2020 produced a mixed bag for Northern Ireland’s seabirds but confirmed the importance of the country’s coastline for its 20 breeding seabird species.
Volunteer-led monitoring of seabirds was severely impacted by COVID-19 restrictions in 2020, but surveys carried out by the National Trust and the Royal Society for the Protection of Birds revealed that tern colonies around Northern Ireland had a catastrophic year, with Sandwich and Common Terns experiencing some of their lowest numbers since records began.
However, despite declines in terns, many seabirds had a good breeding season. 2020 was a record year for Guillemots on Muck Island, with Ulster Wildlife recording 3,107 individuals present at the colony last summer, the highest number counted since the first record in 1987.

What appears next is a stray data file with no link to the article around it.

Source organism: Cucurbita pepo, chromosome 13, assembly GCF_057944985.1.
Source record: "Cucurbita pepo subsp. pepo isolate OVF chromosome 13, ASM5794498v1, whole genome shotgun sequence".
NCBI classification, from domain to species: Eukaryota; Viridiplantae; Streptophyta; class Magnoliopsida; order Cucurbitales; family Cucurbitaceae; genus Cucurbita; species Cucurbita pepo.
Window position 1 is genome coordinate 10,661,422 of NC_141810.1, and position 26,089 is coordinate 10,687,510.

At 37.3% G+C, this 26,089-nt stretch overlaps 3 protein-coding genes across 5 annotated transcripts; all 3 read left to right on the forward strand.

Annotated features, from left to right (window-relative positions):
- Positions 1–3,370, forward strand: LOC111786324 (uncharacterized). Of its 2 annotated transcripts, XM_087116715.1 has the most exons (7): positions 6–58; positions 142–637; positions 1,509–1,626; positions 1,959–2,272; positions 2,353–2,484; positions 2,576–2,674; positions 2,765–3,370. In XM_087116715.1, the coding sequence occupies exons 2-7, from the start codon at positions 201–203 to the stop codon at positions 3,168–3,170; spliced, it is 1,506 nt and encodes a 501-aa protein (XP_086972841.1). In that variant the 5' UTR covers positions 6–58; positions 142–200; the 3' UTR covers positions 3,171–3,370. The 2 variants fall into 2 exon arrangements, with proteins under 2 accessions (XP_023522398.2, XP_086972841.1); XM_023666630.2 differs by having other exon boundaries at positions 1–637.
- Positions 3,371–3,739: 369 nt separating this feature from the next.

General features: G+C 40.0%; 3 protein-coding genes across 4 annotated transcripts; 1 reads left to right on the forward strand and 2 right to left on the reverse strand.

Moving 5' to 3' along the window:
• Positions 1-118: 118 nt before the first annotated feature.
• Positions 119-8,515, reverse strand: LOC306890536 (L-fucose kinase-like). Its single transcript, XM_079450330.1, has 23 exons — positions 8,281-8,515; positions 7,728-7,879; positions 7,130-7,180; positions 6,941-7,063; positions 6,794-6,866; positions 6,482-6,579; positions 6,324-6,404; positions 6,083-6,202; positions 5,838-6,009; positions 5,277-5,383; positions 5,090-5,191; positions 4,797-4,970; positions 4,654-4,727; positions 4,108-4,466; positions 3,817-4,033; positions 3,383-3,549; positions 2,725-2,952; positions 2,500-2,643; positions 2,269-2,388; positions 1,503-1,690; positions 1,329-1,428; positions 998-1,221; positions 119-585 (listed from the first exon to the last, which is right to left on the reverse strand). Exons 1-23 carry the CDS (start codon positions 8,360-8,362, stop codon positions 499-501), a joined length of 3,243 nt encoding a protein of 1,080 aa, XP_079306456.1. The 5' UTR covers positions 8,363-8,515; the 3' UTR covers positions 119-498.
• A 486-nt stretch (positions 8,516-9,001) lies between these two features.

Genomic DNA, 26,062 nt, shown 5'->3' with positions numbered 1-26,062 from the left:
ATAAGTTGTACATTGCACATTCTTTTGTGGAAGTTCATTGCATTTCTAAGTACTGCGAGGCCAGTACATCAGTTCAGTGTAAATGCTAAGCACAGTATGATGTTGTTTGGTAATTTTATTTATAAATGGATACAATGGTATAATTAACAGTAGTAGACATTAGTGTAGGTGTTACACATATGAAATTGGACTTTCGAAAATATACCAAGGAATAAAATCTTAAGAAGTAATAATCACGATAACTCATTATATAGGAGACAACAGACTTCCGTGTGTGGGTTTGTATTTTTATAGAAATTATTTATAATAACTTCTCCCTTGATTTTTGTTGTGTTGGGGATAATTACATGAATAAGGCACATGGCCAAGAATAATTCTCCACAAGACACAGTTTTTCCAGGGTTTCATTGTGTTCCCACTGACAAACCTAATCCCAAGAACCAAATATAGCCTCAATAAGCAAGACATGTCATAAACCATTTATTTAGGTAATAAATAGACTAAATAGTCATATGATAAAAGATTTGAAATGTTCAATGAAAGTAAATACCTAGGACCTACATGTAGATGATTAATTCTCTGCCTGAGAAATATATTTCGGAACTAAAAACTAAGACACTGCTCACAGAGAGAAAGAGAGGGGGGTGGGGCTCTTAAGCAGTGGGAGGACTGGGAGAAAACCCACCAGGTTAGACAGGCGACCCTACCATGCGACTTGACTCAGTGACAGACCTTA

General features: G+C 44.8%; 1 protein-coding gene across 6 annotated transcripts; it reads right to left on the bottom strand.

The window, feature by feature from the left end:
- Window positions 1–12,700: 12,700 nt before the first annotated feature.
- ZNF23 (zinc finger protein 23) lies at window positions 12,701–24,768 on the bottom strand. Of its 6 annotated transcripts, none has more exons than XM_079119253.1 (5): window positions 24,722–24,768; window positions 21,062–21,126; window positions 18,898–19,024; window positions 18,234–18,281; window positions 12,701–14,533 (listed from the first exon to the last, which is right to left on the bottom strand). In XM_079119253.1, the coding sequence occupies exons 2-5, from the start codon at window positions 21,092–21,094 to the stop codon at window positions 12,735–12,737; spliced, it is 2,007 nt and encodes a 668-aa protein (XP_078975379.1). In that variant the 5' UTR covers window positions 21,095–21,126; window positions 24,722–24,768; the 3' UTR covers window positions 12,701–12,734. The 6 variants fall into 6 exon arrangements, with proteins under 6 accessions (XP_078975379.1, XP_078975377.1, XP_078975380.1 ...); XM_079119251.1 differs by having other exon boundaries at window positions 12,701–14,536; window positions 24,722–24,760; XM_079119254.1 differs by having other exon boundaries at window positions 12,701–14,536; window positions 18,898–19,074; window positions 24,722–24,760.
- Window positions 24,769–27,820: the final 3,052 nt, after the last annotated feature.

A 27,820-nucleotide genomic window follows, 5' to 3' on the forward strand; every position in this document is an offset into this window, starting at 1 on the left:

Despite Black-legged Kittiwake populations experiencing a long-term decline in the UK as a whole, in Northern Ireland the decline is at a much slower rate, with some colonies actually showing an increase. In particular, Kittiwakes are going from strength to strength in south Co. Down, with the colony there increasing in each year since 2015 (from 483 pairs to 717 pairs). Also in Co. Down, lucky volunteers were able to follow the breeding success of a colony of 22 pairs of Black Guillemots as they raised 11 young birds opposite their house during the lockdown. These good news stories for Northern Irish seabirds are only possible to report due to the dedicated efforts of our Seabird Network volunteers year after year.
The Northern Ireland Seabird Report 2020 carries the latest updates for all of the 20 seabirds that breed in Northern Ireland. To read the full report www.bto.org/seabird-report.
Posted on: 19 March 2021